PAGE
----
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    IBM Starts to Blur Line Between the Cloud and Mainframes

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    If it wasn’t for the self-service requirement, one could arguably make a case for the mainframe being one of the first instances of a private cloud. IBM looks to be taking the argument further by starting to wrap cloud computing frameworks such as OpenStack and Bluemix around the mainframe.

    In addition to making these services available on the IBM z13 mainframe series unveiled earlier this year, IBM is making it easier for mainframe sites to invoke public cloud services.

    Michael Desens, vice president and business line executive for z Systems at IBM, says collectively, IBM is trying to make it easier for IT organizations to bi-directionally invoke mainframe and cloud computing services via a common framework. With this solution, the mainframe essentially becomes an extension of a self-service cloud.

    That doesn’t necessarily mean the mainframe is going away, though. Most transactions are still processed on a mainframe, a fact that is only being reinforced by the rise of mobile payment systems that inevitably link back to mainframe transaction processing systems. In fact, that’s one of the primary reasons why IBM has also altered memory pricing on the mainframe to make processing those transactions more affordable.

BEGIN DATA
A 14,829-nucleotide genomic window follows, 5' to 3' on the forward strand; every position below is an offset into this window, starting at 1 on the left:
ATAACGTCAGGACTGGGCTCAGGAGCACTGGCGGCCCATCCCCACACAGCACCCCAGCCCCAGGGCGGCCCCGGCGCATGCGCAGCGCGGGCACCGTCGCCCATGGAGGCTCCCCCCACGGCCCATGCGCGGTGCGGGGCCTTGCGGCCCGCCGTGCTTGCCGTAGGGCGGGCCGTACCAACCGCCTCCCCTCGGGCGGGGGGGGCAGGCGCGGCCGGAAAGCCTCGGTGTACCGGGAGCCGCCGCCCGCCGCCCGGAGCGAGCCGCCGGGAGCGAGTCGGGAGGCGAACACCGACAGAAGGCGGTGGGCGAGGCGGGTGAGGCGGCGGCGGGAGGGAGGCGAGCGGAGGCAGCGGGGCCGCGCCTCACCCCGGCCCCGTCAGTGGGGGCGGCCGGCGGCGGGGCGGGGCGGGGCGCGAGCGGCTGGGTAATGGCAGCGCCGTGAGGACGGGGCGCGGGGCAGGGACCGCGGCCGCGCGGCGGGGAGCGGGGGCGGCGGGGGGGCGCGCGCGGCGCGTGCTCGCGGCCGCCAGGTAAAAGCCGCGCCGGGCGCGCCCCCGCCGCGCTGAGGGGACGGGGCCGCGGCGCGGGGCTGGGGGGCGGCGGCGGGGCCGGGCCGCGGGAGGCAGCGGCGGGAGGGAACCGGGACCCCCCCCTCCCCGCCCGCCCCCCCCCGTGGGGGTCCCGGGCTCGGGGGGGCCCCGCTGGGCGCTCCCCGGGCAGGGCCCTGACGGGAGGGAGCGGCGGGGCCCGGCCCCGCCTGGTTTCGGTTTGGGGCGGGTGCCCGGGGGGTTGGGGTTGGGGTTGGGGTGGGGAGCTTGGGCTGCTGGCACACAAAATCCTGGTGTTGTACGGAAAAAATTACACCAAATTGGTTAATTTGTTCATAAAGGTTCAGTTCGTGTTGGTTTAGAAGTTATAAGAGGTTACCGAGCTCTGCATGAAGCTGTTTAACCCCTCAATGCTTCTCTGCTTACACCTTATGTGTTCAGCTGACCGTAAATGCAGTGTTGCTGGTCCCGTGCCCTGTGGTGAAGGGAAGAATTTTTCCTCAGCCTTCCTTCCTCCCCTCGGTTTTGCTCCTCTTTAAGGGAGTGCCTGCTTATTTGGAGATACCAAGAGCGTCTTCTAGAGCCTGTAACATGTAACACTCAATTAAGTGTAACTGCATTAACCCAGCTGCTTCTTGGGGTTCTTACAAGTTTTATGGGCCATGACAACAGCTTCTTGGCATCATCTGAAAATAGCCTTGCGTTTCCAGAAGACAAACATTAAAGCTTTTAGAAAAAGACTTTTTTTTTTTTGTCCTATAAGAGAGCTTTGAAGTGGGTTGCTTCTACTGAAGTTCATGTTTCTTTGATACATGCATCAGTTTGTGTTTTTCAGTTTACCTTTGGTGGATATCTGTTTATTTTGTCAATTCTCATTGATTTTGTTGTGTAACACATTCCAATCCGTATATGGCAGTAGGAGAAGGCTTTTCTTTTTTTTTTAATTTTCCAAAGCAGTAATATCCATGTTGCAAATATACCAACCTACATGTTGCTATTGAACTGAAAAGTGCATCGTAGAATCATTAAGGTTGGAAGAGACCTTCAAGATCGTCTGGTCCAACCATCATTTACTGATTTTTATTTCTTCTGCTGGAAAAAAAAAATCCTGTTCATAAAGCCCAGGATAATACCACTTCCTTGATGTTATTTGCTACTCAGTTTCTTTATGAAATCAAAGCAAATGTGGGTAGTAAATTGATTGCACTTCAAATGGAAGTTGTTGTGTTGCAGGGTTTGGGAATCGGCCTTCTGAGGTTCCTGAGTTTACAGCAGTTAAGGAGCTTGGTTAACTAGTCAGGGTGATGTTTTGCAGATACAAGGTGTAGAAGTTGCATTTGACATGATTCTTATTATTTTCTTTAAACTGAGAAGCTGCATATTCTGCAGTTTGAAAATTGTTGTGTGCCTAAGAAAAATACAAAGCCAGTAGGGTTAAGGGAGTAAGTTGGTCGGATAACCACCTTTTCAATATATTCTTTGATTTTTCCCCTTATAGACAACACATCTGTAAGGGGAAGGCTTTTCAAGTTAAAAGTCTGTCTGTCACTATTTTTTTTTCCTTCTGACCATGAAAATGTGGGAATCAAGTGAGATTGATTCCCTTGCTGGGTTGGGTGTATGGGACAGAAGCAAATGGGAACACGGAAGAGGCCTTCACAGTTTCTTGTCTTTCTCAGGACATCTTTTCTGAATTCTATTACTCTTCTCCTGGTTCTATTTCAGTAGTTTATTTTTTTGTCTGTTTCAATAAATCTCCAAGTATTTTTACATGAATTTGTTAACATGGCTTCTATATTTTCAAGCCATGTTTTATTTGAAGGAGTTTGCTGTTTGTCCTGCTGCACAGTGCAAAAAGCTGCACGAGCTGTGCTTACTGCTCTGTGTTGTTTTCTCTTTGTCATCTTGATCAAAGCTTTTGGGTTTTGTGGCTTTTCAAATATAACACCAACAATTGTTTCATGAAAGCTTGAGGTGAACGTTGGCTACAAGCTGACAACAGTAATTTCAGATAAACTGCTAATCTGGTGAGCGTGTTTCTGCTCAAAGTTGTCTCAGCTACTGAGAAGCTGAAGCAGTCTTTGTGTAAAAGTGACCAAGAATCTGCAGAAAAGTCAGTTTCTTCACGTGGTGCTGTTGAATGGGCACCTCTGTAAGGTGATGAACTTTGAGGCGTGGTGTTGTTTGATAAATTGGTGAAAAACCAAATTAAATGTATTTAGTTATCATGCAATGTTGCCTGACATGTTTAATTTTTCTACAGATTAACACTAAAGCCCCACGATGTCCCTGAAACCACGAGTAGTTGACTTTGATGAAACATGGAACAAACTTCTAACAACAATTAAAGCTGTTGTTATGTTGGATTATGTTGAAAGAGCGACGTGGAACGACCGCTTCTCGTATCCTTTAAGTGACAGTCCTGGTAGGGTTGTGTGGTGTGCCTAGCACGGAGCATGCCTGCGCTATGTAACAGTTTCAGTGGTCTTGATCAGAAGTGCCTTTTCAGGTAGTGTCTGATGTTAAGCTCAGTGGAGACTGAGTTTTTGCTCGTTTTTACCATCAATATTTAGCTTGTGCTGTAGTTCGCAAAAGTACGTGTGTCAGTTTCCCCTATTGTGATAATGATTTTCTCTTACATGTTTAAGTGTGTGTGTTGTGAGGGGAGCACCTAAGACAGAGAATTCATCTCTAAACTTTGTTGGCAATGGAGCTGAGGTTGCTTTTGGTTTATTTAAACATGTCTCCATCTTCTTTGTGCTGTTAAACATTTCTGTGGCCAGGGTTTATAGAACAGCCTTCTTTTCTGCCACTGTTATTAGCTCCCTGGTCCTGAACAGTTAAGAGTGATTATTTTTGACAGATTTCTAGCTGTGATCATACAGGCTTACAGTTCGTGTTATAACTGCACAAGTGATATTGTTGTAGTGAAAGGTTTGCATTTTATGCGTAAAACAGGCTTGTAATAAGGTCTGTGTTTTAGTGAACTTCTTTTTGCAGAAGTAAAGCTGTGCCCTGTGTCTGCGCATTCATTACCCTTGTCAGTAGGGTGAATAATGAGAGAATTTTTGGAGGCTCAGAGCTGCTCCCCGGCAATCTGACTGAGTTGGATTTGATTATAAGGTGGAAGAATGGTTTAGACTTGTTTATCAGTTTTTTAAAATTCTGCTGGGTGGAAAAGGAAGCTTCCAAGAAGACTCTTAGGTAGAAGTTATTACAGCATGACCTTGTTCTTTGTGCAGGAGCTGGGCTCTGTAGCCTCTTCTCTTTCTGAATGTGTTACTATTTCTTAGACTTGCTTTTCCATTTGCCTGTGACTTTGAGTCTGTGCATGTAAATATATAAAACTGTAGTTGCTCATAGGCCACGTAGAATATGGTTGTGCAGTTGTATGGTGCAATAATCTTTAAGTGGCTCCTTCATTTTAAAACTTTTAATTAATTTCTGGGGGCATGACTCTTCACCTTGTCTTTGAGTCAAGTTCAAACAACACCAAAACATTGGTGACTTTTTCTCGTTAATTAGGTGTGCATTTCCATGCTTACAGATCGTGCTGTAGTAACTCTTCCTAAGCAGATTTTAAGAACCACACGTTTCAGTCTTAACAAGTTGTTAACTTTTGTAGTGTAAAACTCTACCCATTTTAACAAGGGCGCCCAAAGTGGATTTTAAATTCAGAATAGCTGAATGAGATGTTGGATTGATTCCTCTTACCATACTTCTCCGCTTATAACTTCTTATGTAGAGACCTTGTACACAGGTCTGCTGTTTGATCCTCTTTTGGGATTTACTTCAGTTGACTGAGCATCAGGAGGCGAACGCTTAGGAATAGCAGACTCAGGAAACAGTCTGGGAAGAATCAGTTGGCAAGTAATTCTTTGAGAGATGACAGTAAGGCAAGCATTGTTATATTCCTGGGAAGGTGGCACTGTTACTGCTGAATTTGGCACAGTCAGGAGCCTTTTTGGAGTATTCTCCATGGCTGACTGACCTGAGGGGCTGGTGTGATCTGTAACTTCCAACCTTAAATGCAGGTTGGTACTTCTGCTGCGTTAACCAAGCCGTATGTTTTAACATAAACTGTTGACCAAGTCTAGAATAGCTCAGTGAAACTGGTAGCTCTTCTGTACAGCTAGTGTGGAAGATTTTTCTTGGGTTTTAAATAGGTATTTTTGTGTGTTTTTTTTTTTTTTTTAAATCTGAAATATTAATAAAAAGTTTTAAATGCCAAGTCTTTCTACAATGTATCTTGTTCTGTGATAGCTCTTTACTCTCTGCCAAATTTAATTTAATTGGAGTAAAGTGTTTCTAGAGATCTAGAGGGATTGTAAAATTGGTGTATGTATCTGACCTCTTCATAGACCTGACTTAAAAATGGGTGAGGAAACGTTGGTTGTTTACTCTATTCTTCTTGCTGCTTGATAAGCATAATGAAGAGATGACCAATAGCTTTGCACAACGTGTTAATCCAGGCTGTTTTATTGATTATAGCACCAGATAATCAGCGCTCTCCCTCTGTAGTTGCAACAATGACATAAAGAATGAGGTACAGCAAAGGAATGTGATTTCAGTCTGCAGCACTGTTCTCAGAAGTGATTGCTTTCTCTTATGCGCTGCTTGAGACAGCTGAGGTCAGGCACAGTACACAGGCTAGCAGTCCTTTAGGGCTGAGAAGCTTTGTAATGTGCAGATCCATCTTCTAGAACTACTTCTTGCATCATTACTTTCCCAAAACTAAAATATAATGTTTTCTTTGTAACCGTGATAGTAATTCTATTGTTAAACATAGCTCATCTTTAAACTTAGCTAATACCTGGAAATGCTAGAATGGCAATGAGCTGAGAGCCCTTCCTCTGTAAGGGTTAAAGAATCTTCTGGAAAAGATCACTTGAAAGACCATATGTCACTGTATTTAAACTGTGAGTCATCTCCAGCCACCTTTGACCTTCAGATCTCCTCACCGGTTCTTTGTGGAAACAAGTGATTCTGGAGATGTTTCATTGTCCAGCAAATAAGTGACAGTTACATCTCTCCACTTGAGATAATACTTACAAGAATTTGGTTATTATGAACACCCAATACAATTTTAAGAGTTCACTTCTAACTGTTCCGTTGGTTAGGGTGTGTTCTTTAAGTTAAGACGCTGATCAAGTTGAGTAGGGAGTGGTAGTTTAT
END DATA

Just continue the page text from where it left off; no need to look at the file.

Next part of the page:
But as cloud computing continues to evolve, the mainframes that provide those services might disappear behind a raft of distributed computing services that are accessed via the cloud. As that process occurs, the mainframe in one way becomes more accessible, while it also becomes all but invisible.

    Mike Vizard
    Mike Vizard
    Michael Vizard is a seasoned IT journalist, with nearly 30 years of experience writing and editing about enterprise IT issues. He is a contributor to publications including Programmableweb, IT Business Edge, CIOinsight and UBM Tech. He formerly was editorial director for Ziff-Davis Enterprise, where he launched the company’s custom content division, and has also served as editor in chief for CRN and InfoWorld. He also has held editorial positions at PC Week, Computerworld and Digital Review.

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